Walter Kohn, Pierre Hohenberg, and Lu Sham first formulated density functional theory in the 1960s. Since then, DFT has become the most popular approach in quantum chemistry and condensed-matter physics for calculating the electronic structure and ground-state properties of atoms and molecules. (See the article by Andrew Zangwill, *Physics Today*, July 2015, page 34.) The approach eases the computational burden of finding the many-body wavefunction by reducing the problem to finding the electron density. Even so, the solution entails calculating the electrons' interactions not only with any external potential but also with each other. Besides the repulsive effects of the Coulomb interaction and the Pauli exclusion principle, the interactions include collective effects—the so-called correlation-energy functional—which, even for the simple case of a uniform electron gas, must be approximated (except in the high- and low-density limits). Teepanis Chachiyo of the Institute for Fundamental Study at Naresuan University in Phitsanulok, Thailand, has now derived a simple formula for finding the correlation energy in a uniform electron gas. With only two parameters, whose values can be obtained from fits to the high-density behavior, Chachiyo's formula yields accurate results for the mid- and low-density regimes. Indeed, for a paramagnetic system, the results are closer to the detailed simulation results than are those from standard, much more complicated formulas. Though Chachiyo's expression applies only to a uniform electron gas, it should be a useful starting point for considering the nonuniform densities in molecules and bulk solids. (T. Chachiyo, *J. Chem. Phys.* **145**, 021101, 2016.)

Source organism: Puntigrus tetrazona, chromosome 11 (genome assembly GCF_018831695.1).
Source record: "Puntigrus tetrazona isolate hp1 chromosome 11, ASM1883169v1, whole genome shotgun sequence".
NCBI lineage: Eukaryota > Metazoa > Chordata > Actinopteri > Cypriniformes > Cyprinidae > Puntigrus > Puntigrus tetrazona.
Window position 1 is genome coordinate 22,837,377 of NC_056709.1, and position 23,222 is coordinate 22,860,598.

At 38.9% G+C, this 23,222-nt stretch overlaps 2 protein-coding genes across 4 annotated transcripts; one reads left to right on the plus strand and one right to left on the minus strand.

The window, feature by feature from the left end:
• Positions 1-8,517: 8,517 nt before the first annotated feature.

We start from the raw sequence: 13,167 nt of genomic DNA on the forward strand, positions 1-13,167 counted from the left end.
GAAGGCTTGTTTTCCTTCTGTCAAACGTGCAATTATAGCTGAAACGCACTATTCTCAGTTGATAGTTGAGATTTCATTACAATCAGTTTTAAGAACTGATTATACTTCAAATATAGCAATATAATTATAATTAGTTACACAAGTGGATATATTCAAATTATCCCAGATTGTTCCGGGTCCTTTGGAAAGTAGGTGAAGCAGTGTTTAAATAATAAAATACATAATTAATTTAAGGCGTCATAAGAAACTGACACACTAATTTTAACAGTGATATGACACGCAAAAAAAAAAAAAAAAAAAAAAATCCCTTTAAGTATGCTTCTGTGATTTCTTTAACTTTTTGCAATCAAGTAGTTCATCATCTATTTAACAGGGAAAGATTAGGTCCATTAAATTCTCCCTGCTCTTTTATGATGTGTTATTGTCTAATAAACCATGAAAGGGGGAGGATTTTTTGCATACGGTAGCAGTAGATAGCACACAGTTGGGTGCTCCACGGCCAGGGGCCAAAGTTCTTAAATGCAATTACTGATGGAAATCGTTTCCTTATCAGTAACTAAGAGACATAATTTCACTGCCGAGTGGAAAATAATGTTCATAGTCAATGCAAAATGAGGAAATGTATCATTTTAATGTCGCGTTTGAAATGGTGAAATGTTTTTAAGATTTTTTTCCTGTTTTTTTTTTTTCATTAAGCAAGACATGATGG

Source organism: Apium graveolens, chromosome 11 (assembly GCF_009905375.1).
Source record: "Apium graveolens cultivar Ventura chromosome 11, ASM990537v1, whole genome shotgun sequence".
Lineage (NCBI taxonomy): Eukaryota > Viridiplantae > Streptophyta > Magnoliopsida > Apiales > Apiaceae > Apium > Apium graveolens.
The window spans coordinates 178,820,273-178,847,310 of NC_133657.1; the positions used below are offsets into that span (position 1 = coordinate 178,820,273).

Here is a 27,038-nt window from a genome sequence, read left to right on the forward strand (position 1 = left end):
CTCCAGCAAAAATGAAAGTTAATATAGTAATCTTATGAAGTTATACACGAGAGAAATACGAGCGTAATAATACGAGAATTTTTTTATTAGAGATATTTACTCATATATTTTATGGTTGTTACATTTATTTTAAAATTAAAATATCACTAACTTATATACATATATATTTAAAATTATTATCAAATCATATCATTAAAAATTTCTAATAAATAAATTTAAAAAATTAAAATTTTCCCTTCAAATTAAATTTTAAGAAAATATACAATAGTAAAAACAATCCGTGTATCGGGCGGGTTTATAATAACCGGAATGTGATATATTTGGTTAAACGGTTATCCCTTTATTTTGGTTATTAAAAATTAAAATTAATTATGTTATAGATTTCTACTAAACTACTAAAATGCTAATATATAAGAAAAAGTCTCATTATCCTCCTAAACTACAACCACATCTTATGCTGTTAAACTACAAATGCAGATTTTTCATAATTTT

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Using density functional theory to determine electron configurations requires detailed computations with multiple approximations. A two-parameter formula simplifies one part.

# A simpler ingredient for a complex calculation

18 July 2016

DOI:https://doi.org/10.1063/PT.5.7285

Content License:FreeView

EISSN:1945-0699

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© 2016 American Institute of Physics